Since 2013, when he first arrived as Rice University, Kaipeng Li has worked alongside Joseph R. Cavallaro, the director of the Center for Multimedia Communications (CMC).
“Rice is very famous for electrical engineering, especially digital signal processing. Our work lies in the wireless communications area. I was enthusiastic about doing research that matched my background and interests, and Rice has given me that opportunity,” said Li, a sixth-year graduate student in electrical and computer engineering (ECE).
In November, Li completed a three-month software engineering internship with Google.
“Kaipeng is an exceptionally creative student who is able to connect advanced wireless algorithms with cutting-edge parallel GPU computing systems,” said Cavallaro, professor of ECE and Li’s doctoral adviser.
In collaboration with Cavallaro, Li’s recent research has focused on “massive MU-MIMO,” short for “multi-user multiple-input multiple-output,” a transmission scheme that uses base stations with hundreds of antennas to simultaneously serve multiple users on the same frequency. The object is to boost the aggregate network capacity by several degrees and increase connectivity and signal strength for telephones and other mobile devices.
Massive MU-MIMO permits optimal spatial reuse, increased power efficiency and reduced inter-user interference. In the past, the capacity of conventional, small-scale MIMO wireless systems was limited by available spectrum and transmission power. Recent research in the field of information theory has suggested that such limits on capacity can be overcome by exploiting spatial reuse through massive MU-MIMO technology.
“Our work has been developing efficient algorithms and creating hardware prototypes. The value is, it’s a decentralized and scalable approach to tackle implementation challenges in typical massive MU-MIMO with centralized signal processing. We can easily add more antennas to make the system even larger,” Li said.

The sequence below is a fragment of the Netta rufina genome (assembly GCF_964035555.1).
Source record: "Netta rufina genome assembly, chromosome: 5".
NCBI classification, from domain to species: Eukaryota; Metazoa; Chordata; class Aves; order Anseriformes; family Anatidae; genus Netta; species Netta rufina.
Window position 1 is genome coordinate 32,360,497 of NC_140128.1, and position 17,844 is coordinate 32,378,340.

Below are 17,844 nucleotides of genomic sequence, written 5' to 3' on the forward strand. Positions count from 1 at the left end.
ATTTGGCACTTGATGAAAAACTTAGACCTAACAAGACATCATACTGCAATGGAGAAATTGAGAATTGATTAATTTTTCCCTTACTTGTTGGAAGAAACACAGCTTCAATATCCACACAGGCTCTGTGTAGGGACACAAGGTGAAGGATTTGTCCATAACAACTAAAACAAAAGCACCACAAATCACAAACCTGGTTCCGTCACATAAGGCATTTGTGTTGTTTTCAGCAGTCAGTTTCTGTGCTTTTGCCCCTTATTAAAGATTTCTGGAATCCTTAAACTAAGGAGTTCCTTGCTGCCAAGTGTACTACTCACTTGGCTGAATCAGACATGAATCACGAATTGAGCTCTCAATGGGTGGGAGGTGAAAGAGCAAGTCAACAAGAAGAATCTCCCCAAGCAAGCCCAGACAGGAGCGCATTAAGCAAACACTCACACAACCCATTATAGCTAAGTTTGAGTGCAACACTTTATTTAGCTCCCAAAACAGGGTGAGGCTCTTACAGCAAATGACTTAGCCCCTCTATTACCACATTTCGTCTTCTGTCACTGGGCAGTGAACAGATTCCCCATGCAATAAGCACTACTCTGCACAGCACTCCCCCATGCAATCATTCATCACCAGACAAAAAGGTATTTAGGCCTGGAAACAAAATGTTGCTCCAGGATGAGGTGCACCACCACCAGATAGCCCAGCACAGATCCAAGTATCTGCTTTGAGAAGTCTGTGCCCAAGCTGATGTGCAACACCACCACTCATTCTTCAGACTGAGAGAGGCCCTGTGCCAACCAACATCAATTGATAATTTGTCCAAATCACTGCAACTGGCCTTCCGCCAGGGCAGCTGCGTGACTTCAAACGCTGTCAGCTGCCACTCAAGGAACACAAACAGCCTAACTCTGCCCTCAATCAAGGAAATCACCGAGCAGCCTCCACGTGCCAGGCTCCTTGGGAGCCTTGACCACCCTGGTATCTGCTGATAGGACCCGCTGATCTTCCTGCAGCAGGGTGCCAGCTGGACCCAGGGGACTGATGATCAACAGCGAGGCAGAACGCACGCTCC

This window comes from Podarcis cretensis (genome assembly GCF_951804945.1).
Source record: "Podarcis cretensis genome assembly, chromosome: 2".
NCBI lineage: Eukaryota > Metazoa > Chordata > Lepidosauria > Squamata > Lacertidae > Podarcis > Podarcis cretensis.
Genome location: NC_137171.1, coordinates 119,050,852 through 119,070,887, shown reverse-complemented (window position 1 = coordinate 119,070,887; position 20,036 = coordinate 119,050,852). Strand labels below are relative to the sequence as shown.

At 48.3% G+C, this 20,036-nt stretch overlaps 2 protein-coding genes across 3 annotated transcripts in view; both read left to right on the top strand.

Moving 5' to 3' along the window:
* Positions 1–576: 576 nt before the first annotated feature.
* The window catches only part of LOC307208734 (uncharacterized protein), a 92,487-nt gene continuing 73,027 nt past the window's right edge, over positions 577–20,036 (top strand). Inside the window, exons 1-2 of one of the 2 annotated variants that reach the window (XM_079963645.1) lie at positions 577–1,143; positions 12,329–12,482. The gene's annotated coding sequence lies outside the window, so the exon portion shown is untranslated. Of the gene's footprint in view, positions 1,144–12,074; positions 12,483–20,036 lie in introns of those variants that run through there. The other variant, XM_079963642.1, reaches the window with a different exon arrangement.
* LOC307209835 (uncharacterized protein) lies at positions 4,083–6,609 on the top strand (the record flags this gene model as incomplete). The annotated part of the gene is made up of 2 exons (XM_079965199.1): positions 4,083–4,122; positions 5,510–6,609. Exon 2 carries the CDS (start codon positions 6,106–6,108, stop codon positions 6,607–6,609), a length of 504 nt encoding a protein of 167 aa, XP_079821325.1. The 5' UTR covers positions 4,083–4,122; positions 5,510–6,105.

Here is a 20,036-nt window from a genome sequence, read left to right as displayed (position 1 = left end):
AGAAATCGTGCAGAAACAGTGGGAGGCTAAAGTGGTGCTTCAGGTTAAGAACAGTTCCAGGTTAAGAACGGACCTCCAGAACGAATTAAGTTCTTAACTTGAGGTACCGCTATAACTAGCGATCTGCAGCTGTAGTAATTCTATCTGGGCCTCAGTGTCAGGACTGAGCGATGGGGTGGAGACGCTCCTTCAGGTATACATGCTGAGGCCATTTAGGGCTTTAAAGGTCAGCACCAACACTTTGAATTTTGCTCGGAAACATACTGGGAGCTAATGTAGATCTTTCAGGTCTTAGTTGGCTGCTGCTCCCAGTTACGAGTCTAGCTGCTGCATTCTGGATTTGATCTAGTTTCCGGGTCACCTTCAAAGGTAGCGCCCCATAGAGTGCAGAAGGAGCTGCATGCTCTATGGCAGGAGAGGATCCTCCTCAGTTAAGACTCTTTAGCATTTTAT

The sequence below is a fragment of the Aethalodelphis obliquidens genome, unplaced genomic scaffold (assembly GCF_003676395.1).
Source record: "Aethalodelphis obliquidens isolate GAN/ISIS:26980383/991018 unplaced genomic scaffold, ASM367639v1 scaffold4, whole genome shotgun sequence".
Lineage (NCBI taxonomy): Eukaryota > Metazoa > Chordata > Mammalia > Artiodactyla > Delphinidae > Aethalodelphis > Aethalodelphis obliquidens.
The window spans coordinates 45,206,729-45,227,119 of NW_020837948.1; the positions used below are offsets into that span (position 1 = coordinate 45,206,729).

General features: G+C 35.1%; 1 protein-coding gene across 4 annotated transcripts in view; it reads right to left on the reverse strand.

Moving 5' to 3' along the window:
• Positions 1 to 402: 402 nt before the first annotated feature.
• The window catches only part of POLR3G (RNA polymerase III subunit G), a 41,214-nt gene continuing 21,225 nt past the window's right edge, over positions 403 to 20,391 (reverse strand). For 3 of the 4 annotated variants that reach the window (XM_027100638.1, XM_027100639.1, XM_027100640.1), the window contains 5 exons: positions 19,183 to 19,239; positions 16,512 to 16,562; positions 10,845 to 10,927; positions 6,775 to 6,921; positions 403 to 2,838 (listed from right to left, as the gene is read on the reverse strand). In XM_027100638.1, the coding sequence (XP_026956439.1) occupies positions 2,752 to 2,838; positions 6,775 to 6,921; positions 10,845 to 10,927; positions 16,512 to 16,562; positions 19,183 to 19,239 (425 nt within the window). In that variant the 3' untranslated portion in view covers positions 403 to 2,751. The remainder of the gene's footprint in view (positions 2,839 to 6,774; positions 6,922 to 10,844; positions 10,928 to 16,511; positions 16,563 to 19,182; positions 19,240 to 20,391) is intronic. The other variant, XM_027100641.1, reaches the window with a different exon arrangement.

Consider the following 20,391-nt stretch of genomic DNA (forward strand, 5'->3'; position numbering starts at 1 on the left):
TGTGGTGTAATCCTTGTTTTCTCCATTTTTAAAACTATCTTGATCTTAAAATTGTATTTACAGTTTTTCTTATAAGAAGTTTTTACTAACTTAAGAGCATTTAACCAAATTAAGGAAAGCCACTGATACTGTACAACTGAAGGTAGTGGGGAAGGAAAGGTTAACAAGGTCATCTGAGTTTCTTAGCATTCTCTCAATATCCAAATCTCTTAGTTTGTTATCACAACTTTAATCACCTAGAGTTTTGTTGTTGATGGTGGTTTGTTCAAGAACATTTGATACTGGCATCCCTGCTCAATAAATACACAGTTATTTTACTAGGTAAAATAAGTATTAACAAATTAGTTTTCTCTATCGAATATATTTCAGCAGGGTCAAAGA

In October, Li won second place in a student paper contest at the Asilomar Conference on Signals, Systems, and Computers in Pacific Grove, Calif. He was the lead author in writing “Feedforward Architectures for Decentralized Precoding in Massive MU-MIMO Systems.” His co-authors are Charles Jeon, a graduate student in ECE at Cornell University; Cavallaro; and Christoph Studer, assistant professor of ECE at Cornell.
Cavallaro said of Li’s contributions to the project: “Our CMC group has made many contributions to wireless algorithms and testbed through the years. Kaipeng’s research on decentralized baseband processing will have a huge impact on accelerating processing and reducing latency in new wireless base-stations containing hundreds or thousands of antennas.”
Li was born and raised in Jinan, a coastal city in China that is the capital of Shandong province. His father is a businessman and his mother a machinist.He earned his B.S. in physics from Nanjing University in 2013. In addition to Google, Li has had internships at Baidu USA and IBM, and co-authored five journal papers and nine conference papers. The thesis he wrote to earn his master’s degree at Rice was titled “GPU Accelerated Reconfigurable Detector and Precoder for Massive MIMO SDR Systems.”
After graduation next spring, Li expects to work in industry. “Professor Cavallaro is a very nice guy. He gives us a lot of freedom and great suggestions on research. He also prepares us well for working in industry,” Li said.